Oh to live in 1962, when people guzzled gin guilt-free and dragged innocently on cigarettes, when they drove huge great cars without worrying about global warming, when women (and men for that matter) had silhouettes instead of mere shadows. This is on the condition that it’s a 1962 drawn up by Tom Ford, the fashion designer who revamped Gucci and Yves St. Laurent before coming out with his own sleek fashion label, and is photographed to restrained perfection by cinematographer Edward Grau.
“A Single Man” — Ford’s directorial debut — can best be described as an on-screen fashion runway set in a gorgeous fictional 1962 where no one, absolutely no one, is unseemly, unattractive or even overweight. Take this scene: A drunken, unhappy middle-aged woman lies prostrate on the carpet in her living room, venting her frustration with all that’s gone wrong in her life. It could be very messy. But between them, Ford and Grau create a moment that’s flawlessly lit, exquisitely framed — and the woman’s mascara isn’t even runny. What is with that?
Actually, it’s Ford all over. “A Single Man” has been criticized in the United States as a textbook case of style over substance. But, hey, at least the style makes you swoon and fills you with longing for a more designed, more streamlined, more beautiful existence. Absolutely uncluttered by the 21st-century trappings of cell phones and computer screens, fitness gyms and Reality TV, “A Single Man” is a crystalline concentrate of pained emotions and visual loveliness — which, as Rei Kawakubo (founder of the Comme des Garcons empire) told journalists sometime in the 1980s, is what fashion should be all about.
|Rating||out of 5|
|Run Time||101 minutes|
|Opens||Opens Oct. 2, 2010|
The centerpiece of this cinematic fashion parade is Colin Firth, best known outside England for his role as the straight-laced heartthrob in the “Bridget Jones” series. Firth can probably play the repressed, stiff-upper-lip Englishman in his sleep, but there’s nothing stereotyped about his cardboard rigidity here; he inhabits the role with an ease underscored by calculation. The opening scene — almost unbearably protracted — shows him in an aquarium tank full of water. Completely nude, Firth does a sort of underwater dance, swiveling and turning slowly as the camera lingers over his long white limbs. When he finally surfaces for air, the moment is palpable, defined by physical panic, and you can feel his lungs desperately clutching for oxygen. It’s the most organic, telling scene in the film, and interestingly Ford has chosen to open with it. He no doubt followed the law of the runway — the first designs shown should be the ones that jolt the senses and define a particular collection.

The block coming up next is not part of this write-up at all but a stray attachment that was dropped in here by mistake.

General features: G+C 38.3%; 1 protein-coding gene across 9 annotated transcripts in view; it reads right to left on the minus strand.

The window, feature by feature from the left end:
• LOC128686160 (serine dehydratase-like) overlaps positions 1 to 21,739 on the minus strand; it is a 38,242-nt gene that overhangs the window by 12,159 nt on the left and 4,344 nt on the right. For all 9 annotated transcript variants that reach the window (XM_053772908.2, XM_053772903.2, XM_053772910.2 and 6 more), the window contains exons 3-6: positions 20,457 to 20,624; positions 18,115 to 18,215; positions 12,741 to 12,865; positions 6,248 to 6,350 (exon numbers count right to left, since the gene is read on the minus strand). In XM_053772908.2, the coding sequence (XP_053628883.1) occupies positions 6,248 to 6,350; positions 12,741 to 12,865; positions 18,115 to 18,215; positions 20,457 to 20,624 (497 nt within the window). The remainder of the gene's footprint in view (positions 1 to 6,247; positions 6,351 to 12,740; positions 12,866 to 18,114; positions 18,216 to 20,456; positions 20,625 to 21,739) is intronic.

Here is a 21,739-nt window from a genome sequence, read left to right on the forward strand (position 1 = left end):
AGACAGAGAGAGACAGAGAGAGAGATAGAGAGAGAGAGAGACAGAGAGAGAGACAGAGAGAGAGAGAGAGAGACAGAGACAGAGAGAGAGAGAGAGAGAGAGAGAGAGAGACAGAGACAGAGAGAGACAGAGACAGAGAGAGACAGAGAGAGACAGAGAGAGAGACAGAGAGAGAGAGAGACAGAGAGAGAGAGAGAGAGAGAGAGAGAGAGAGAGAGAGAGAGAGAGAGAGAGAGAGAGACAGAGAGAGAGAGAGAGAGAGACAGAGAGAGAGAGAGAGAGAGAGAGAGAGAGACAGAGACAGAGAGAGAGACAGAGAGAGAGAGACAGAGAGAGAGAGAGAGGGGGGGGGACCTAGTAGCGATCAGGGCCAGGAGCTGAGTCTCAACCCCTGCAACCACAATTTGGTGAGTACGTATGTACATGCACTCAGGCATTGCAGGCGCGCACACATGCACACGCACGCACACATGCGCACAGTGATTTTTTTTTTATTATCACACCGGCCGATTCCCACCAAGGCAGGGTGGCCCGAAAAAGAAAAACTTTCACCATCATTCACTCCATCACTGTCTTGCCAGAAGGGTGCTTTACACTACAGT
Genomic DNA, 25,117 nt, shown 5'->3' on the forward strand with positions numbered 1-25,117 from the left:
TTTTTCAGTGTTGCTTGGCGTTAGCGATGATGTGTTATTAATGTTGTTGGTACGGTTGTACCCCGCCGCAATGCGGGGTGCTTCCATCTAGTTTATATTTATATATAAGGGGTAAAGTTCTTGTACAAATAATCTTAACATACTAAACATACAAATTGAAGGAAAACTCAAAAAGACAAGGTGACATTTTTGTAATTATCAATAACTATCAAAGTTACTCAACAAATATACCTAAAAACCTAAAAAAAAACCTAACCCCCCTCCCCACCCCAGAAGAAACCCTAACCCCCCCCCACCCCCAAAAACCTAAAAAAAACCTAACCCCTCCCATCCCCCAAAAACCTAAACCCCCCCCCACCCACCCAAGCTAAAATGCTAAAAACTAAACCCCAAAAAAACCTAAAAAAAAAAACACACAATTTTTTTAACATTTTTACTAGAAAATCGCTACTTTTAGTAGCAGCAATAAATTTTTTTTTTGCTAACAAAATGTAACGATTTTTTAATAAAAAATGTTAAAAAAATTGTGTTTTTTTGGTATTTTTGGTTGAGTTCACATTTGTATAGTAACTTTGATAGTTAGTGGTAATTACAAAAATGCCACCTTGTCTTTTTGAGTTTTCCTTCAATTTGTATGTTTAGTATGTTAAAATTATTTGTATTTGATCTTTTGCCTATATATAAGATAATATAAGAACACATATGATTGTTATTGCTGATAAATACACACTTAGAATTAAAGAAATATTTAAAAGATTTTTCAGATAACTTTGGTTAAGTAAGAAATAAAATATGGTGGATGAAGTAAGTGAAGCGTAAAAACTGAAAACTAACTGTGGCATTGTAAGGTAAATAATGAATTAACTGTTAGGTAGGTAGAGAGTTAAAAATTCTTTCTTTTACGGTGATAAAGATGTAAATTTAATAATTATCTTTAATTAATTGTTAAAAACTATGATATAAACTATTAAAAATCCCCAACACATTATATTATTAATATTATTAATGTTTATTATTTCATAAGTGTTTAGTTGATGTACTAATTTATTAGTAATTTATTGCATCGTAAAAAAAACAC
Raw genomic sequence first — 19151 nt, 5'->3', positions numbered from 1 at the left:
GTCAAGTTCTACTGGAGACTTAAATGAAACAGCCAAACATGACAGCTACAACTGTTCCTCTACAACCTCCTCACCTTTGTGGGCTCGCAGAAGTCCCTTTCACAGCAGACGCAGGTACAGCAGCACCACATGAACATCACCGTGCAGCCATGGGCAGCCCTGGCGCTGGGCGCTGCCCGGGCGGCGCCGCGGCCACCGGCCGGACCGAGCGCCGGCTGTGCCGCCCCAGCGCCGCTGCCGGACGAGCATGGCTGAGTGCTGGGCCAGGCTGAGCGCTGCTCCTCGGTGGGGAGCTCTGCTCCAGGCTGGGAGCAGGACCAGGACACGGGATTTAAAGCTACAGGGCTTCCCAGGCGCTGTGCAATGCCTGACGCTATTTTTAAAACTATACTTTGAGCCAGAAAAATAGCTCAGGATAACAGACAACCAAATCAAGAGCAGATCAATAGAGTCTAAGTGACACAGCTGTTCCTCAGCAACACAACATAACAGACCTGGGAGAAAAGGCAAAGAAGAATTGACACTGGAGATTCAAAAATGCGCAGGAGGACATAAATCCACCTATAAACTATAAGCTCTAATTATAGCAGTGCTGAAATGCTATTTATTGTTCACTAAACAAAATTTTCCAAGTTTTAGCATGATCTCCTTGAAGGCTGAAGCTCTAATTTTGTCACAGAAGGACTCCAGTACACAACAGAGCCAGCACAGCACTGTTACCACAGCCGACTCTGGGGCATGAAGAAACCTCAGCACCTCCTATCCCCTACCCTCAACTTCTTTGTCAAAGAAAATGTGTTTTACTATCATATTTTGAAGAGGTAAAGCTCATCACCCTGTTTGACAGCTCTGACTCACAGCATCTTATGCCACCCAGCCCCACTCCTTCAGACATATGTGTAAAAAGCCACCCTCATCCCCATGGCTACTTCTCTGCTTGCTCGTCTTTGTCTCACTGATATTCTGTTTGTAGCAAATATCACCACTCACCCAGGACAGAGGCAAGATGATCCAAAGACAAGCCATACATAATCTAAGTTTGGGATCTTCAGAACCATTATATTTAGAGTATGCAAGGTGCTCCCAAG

Firth plays George, a fiftysomething professor teaching at a small college in Los Angeles — though his Mercedes and an Eames-esque, all-glass house in neat suburbia suggest a more substantial income. “A Single Man” traces a day in George’s life from the moment of waking, and as his voice-over narrative tells us, “It takes some effort to be George.” For the past eight months, he has been grieving over the sudden death of his lover and companion of 16 years, Jim (Matthew Goode), and you see immediately that George’s world has been dark and ruinous ever since the night he got the news (a cold, bureaucratic phone call from Jim’s cousin).
Still, he continues to go through the motions: filling up the percolator, sitting on the toilet, taking a phone call. He agrees to see his best friend, Charley (a magnificent Julianne Moore), that night for dinner — though boozy divorcee Charley can get tiresome after about 15 drinks. George exchanges good-mornings with his aggressively cheerful, bouffanted neighbor (a spot-on Ginnifer Goodwin) and her obnoxious kids, gets into his car, and as he drives off to work we see Charley sit at her dressing table (a drink by her side) and begin the ritual of makeup. She has another 11 hours to kill before George’s arrival, and she applies her eyeliner with meticulous precision.
In this century, George and Charley may perhaps be drawn as losers or get spots on “Oprah,” which sort of amounts to the same thing. But the early 1960s was a different era. Being unhappy was just as acceptable as smoking, drinking or almost picking up a gorgeous stranger in a liquor store parking lot (in this case, Jon Kortajarena, one of Ford’s most iconic models). None of it was anyone’s business but one’s own, and in Ford’s scheme of things, they’re far less serious sins than the intrusiveness, ugliness and modern insistence on broadcasting personal happiness. A bit of runway philosophy, that.